Where did you grow up? The answer to that question has been the most significant information in my (Patricia Hoover’s) medical history.
I spent my first 18 years downriver and downwind from the Hanford Nuclear Reservation. In the mid-1940s, when Hanford’s eight nuclear reactors went on line, my family, neighbors and those around us found with growing alarm and confusion that our formerly healthy lives were deteriorating. My community was struck with high rates of thyroid cancers, miscarriages, birth defects and many other anomalous medical conditions.
It took more than 40 years to verify our suspicion that the federal government had contaminated the air, water and food chain throughout the Northwest. In 1986, thousands of activists were finally granted a Freedom of Information Act request. Despite repeated government denial, 19,000 pages of operating documents confirmed that hundreds of thousands of curies of radiation were released from Hanford over years of operation.
The revelation finally explained numerous medical events that took place early in my life. It answered why men in lab coats came to my junior high health class in Hermiston, Oregon, to palpate the throat of every student as if it were part of the curriculum. I understood why my thyroid gland had quit functioning at age 11 and developed a tumor the size of a grapefruit 18 years later. I no longer considered my mysteriously fractured ankle and my classmates’ numerous broken bones to be normal childhood mishaps.
If you lived anywhere near one of America’s eight nuclear facilities – Richland, Washington; Los Alamos, New Mexico; Oak Ridge, Tennessee; Savannah River, South Carolina; Paducah, Kentucky; Denver; Idaho Falls, Idaho; or Amarillo, Texas – you may well have had similar experiences.
One of the few agencies that monitor and hold these nuclear sites accountable for rule-abiding operations is under attack internally. In a recently exposed letter, Sean Sullivan, the chairman of the Defense Nuclear Facilities Safety Board, urges the Trump administration to disband the board or drastically slash its budget.
This independent board has acted as an important watchdog over the nuclear weapons complex since Congress chartered it in 1988, and it is a transparent source of public information. It provides weekly reports, including contractors’ mistakes that may jeopardize the safety of 40,000 workers and nearby communities, and functions as an essential check and balance between the government and the nuclear industry. Sullivan’s action, undertaken without the knowledge of the four other board members, reflects the dangerous pattern of secrecy by which our nuclear weapons facilities have always operated.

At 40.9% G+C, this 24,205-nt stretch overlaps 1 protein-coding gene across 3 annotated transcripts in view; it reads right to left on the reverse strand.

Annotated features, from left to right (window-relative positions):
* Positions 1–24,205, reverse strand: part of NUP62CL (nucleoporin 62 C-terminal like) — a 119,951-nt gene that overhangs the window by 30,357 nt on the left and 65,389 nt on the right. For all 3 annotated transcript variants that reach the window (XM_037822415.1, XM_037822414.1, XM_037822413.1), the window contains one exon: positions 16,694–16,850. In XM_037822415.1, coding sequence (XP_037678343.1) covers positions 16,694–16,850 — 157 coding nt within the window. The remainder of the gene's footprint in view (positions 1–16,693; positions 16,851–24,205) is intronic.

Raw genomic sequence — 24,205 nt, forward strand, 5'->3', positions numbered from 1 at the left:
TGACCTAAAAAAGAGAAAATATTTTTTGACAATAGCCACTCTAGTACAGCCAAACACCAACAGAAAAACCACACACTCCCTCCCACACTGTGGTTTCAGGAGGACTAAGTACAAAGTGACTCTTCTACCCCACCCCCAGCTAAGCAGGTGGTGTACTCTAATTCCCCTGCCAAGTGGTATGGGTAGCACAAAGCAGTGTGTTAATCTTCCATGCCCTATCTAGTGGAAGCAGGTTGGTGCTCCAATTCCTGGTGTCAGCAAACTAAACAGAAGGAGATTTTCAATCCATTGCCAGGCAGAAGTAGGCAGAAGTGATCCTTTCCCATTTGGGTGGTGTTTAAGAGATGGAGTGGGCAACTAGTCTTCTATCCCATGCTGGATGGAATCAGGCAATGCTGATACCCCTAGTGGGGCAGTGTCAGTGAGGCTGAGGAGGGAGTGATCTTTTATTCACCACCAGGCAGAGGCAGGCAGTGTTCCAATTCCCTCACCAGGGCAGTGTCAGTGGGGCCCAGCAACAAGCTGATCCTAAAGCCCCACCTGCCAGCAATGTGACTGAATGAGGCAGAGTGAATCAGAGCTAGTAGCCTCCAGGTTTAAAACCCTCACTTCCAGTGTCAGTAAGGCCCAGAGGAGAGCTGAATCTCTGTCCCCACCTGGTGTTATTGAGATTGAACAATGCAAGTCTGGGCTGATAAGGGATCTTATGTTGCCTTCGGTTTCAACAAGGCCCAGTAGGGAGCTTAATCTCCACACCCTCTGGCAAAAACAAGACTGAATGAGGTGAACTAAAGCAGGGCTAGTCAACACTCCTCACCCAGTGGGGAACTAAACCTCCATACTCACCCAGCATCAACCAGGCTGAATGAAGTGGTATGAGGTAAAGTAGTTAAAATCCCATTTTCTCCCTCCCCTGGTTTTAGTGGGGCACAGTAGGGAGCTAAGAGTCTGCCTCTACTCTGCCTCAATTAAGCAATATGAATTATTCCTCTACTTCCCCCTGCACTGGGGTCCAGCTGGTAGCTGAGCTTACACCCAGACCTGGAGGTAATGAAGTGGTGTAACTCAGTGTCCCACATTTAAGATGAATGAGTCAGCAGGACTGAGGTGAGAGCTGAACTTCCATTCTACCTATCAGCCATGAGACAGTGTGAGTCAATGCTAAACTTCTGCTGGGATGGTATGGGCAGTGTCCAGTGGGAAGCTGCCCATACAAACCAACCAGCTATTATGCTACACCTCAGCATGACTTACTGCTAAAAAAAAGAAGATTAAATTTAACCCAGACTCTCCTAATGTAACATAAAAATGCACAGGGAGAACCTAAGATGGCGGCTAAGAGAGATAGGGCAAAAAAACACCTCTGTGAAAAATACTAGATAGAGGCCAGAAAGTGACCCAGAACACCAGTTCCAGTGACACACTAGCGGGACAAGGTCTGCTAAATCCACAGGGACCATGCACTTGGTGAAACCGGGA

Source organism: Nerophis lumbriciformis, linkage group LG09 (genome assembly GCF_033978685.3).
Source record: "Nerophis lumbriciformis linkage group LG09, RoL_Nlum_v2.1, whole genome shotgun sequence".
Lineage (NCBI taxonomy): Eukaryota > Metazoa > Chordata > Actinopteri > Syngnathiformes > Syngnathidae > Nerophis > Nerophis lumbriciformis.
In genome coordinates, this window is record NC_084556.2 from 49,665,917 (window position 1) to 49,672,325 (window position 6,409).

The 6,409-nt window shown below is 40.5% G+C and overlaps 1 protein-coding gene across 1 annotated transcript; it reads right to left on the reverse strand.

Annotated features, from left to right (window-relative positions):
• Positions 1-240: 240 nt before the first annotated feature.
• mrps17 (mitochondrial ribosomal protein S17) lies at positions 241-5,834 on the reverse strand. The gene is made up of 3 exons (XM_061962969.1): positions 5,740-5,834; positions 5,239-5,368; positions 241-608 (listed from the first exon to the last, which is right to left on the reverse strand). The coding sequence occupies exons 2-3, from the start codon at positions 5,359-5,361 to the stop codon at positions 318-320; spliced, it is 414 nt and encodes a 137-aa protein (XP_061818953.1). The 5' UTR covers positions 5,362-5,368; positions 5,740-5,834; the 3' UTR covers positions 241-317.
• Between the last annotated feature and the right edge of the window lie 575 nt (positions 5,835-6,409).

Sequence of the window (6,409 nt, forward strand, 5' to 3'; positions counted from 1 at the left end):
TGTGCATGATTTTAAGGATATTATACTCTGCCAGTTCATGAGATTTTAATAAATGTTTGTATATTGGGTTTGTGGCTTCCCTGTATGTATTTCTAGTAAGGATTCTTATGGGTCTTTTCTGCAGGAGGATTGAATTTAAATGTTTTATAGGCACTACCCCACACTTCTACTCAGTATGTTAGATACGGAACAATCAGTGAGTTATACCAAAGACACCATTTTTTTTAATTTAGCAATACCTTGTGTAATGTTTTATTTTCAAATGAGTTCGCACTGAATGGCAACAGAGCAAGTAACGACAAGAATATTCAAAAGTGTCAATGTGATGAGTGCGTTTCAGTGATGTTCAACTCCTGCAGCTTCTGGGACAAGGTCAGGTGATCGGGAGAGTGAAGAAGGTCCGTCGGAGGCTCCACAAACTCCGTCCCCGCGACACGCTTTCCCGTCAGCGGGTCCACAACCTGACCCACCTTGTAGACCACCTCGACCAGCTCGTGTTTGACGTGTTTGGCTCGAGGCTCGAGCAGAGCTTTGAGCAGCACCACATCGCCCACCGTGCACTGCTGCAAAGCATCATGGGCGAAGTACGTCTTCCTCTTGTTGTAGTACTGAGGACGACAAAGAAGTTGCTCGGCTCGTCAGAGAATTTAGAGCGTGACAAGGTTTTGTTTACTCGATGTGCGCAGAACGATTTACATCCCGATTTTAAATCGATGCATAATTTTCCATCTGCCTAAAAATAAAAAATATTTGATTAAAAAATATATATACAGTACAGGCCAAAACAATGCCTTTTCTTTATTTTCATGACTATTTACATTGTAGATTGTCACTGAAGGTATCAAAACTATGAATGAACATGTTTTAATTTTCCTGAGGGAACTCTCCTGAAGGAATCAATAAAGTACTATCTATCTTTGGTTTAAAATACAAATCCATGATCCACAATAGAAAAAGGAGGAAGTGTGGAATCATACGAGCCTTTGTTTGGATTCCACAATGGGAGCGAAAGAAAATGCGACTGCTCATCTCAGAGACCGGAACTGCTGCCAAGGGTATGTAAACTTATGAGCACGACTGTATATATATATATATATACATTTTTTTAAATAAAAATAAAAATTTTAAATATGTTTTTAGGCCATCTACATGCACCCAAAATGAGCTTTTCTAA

Sullivan has himself stated that the board played a helpful role in protecting public health in its early years. He is, however, mistaken in calling the DNFSB an irrelevant “relic of the Cold War.” We live under a president who wants to see drastic growth in our nuclear stockpile. On top of his regular issuance of bombastic threats, the president has unilateral discretion over the arsenal’s use.
We are at the most critical moment in nuclear history since the Cuban missile crisis, and now is prime time to strengthen, rather than abolish, agencies like the DNFSB.
My downwinder medical history, and those of thousands of other Americans who grew up near nuclear plants, is evidence of the debilitating health effects of radiation. My experiences speak clearly to the absolute need to keep the DNFSB engaged in its significant role, regulating safe operations at all eight U.S. nuclear weapons facilities.
In recognition of this necessity, we encourage you to call your senators and your representatives. Urge them to speak up in Congress and oppose disbanding the Defense Nuclear Facilities Safety Board. This independent nuclear watchdog must continue its vital work.
Patricia Hoover, of Eugene, Oregon, is a Hanford Downwinder and member of Women’s Action for New Directions (WAND). Susan Cundiff, of Eugene, serves on the national board of WAND and leads the Oregon chapter.
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